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Old January 13th, 2006, 11:43 PM   #49
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Quote:
Originally Posted by Clashman
Minneapolis/St. Paul in the U.S. once had 444 miles (720 km) of streetcar lines running through the city.

A map of the line in 1917:
http://mywebpages.comcast.net/briand...tm/1917map.htm

The last streetcars operated in 1954. The Hiawatha light rail line, which opened in 2004, marked the return of rail to the Twin Cities, and is about 18 km long.
That's fantastic. One question though, is it route km of track km that is 720km?

This page on the site you provided suggests it was track milage (see 1916 note). Natually, this makes a big difference when comparing with the route milage used by other forumers on this thread.
http://mywebpages.comcast.net/briand...tm/chronol.htm
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Old January 14th, 2006, 12:46 AM   #50
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here is interesting maps of moscow tram network in 1931 and in 1938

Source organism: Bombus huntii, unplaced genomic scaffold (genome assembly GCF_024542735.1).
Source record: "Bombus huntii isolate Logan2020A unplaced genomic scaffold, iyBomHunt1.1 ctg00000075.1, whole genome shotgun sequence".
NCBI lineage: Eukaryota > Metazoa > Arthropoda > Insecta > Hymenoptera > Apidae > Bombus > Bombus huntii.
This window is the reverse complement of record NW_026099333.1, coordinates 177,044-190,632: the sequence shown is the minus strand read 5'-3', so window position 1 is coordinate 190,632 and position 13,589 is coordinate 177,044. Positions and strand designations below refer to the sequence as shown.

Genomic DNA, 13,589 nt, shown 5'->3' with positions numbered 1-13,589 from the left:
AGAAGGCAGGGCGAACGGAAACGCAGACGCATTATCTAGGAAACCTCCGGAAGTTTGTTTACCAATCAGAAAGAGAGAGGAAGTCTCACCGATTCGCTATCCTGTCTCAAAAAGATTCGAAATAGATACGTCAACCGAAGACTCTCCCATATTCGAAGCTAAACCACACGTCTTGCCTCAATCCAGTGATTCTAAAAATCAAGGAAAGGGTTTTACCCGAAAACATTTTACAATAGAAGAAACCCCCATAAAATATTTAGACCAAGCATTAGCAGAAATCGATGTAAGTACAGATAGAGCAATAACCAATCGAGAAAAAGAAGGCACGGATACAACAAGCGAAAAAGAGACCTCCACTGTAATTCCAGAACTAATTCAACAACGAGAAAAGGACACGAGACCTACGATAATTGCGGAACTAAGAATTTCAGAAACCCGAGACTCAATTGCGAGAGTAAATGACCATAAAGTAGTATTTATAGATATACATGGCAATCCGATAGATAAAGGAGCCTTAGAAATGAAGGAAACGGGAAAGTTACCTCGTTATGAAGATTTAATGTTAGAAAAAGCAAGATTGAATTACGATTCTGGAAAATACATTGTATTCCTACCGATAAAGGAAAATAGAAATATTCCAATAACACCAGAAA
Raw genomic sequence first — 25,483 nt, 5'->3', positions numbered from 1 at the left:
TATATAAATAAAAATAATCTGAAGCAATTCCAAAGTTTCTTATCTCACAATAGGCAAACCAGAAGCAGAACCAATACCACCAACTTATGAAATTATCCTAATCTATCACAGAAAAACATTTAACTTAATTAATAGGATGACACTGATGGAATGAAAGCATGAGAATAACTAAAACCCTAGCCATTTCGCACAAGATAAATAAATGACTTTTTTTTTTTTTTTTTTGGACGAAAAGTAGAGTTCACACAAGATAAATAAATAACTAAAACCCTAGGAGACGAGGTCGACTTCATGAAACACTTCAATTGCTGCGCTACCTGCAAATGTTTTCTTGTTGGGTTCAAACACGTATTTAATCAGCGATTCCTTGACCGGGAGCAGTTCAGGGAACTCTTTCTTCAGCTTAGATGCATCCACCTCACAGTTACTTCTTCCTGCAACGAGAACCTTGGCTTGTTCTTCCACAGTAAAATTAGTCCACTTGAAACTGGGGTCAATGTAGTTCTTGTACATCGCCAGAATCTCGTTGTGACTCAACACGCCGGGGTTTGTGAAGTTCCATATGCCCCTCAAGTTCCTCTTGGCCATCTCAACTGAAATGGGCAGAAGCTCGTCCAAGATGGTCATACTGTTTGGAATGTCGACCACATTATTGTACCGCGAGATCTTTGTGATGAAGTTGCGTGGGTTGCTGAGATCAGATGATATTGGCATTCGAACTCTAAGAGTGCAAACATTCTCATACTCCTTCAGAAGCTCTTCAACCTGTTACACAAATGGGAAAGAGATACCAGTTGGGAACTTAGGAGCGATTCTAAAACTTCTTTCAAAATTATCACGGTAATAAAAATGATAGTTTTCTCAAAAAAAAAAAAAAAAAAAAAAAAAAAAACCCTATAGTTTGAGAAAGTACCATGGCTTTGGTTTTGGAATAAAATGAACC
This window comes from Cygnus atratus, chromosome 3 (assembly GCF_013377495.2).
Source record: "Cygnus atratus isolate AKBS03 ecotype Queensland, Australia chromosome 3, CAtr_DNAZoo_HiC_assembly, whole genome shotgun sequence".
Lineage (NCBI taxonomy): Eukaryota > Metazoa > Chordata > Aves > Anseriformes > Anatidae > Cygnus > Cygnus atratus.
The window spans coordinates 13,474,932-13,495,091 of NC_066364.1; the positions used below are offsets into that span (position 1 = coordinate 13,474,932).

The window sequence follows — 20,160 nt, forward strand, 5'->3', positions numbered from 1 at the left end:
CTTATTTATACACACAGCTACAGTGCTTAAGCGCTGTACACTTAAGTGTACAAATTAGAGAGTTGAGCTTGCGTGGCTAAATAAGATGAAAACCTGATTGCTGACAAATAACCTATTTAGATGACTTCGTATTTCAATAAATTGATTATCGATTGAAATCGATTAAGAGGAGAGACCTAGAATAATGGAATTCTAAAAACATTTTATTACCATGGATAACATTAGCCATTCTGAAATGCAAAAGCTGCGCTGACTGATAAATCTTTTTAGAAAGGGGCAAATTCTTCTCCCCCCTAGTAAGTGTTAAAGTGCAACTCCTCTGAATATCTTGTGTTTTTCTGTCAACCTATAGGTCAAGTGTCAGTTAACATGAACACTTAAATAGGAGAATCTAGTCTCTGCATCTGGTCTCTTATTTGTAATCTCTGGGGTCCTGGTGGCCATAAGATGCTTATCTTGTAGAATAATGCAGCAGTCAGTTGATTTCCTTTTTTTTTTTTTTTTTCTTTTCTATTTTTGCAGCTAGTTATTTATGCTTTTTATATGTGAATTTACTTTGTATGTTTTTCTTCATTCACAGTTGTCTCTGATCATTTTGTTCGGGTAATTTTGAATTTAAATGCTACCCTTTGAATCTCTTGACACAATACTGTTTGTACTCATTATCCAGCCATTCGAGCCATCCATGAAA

almost all city was covered by tram lines, unlike now...
http://tram.ruz.net/maps/sh19311016.gif
http://tram.ruz.net/maps/sh19381200.gif
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Old January 14th, 2006, 06:31 AM   #51
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Quote:
Originally Posted by Justme
That's fantastic. One question though, is it route km of track km that is 720km?

This page on the site you provided suggests it was track milage (see 1916 note). Natually, this makes a big difference when comparing with the route milage used by other forumers on this thread.
http://mywebpages.comcast.net/briand...tm/chronol.htm
Can you explain the difference to me?
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Old January 14th, 2006, 06:52 AM   #52
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Quote:
Originally Posted by Clashman